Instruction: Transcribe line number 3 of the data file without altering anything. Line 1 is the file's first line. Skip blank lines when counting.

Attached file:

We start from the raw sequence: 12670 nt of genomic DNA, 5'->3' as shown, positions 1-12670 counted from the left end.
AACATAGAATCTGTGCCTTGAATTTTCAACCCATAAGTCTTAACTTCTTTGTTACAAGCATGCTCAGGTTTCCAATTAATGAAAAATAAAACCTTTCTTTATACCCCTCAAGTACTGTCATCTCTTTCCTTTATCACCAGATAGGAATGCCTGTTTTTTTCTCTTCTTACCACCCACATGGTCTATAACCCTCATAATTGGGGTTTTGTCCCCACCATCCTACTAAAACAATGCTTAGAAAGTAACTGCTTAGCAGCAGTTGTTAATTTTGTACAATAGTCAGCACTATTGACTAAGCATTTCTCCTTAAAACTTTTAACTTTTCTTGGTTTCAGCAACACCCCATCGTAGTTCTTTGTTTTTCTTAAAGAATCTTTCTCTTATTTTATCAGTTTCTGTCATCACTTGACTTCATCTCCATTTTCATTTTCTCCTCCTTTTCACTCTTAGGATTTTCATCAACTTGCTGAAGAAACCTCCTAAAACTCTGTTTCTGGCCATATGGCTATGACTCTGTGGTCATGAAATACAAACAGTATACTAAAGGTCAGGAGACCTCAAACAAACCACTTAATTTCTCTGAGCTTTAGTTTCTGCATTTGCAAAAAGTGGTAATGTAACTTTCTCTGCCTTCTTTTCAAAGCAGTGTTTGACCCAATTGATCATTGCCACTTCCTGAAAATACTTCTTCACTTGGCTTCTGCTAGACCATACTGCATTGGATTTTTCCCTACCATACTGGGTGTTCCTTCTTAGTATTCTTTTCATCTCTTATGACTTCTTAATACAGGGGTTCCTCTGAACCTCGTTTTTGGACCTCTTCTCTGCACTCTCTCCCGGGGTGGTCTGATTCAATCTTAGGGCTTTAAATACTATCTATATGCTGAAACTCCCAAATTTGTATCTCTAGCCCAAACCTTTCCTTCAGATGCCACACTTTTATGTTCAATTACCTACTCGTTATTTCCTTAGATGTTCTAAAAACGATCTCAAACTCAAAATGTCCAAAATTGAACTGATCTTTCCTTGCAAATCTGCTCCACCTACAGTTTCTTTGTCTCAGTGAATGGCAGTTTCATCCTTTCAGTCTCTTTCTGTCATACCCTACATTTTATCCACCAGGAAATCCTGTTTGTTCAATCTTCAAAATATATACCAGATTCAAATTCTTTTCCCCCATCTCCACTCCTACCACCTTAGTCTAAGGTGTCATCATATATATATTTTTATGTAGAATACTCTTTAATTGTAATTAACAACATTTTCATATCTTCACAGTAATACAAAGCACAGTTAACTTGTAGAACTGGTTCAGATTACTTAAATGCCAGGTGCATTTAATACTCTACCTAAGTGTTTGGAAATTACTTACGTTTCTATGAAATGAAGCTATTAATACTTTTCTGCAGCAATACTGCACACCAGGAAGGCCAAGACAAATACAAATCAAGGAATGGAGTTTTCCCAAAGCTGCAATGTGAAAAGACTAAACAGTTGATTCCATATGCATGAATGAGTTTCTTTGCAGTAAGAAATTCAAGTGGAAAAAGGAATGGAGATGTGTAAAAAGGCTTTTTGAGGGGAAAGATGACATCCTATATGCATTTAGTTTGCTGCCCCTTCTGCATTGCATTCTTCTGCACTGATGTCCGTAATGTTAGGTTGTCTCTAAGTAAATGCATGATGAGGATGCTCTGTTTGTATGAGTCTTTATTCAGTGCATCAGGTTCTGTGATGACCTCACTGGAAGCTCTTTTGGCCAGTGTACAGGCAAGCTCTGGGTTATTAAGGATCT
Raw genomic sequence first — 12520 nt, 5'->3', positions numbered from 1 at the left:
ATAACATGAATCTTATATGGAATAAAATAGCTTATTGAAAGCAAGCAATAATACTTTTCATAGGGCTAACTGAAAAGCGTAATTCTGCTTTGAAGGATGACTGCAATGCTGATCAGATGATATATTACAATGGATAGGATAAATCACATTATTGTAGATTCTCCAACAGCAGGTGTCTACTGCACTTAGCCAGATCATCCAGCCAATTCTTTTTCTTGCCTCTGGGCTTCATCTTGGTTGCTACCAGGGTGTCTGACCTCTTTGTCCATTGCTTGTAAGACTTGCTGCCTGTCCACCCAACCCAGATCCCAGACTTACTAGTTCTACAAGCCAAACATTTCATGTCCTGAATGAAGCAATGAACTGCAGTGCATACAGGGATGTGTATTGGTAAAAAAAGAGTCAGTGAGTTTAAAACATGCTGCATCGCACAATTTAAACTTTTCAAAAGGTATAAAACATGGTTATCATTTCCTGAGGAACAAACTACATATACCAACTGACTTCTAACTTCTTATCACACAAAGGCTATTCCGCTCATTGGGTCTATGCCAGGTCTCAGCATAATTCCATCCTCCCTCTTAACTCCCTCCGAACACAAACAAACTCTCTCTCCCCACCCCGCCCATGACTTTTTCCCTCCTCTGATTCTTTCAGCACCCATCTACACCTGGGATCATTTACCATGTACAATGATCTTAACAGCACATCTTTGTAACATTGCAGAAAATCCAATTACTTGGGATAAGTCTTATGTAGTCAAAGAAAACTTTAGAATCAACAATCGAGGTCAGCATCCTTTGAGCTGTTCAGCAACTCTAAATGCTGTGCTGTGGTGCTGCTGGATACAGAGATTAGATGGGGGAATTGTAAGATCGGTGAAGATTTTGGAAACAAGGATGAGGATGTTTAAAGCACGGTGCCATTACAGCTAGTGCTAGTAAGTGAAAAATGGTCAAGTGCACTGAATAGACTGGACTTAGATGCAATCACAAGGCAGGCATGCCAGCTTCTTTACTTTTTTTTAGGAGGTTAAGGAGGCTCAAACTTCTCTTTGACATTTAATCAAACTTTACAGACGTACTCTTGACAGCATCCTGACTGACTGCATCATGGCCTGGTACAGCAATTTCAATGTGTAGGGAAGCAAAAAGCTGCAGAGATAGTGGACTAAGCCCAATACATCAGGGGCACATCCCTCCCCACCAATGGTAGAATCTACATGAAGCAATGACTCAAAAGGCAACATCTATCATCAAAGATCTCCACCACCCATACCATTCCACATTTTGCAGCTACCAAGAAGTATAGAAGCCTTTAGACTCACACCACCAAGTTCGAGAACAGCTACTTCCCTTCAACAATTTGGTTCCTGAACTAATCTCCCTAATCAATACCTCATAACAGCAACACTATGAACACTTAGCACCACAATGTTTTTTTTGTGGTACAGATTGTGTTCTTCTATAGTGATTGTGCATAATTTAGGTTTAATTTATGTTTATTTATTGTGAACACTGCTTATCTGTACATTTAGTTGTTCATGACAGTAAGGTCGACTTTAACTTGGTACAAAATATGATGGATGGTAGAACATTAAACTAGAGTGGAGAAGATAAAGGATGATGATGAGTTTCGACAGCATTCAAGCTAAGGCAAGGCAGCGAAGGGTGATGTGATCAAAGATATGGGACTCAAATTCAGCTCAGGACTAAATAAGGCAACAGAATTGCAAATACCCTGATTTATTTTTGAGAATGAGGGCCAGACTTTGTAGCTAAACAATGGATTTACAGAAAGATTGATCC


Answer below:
Raw genomic sequence first — 12520 nt, 5'->3', positions numbered from 1 at the left: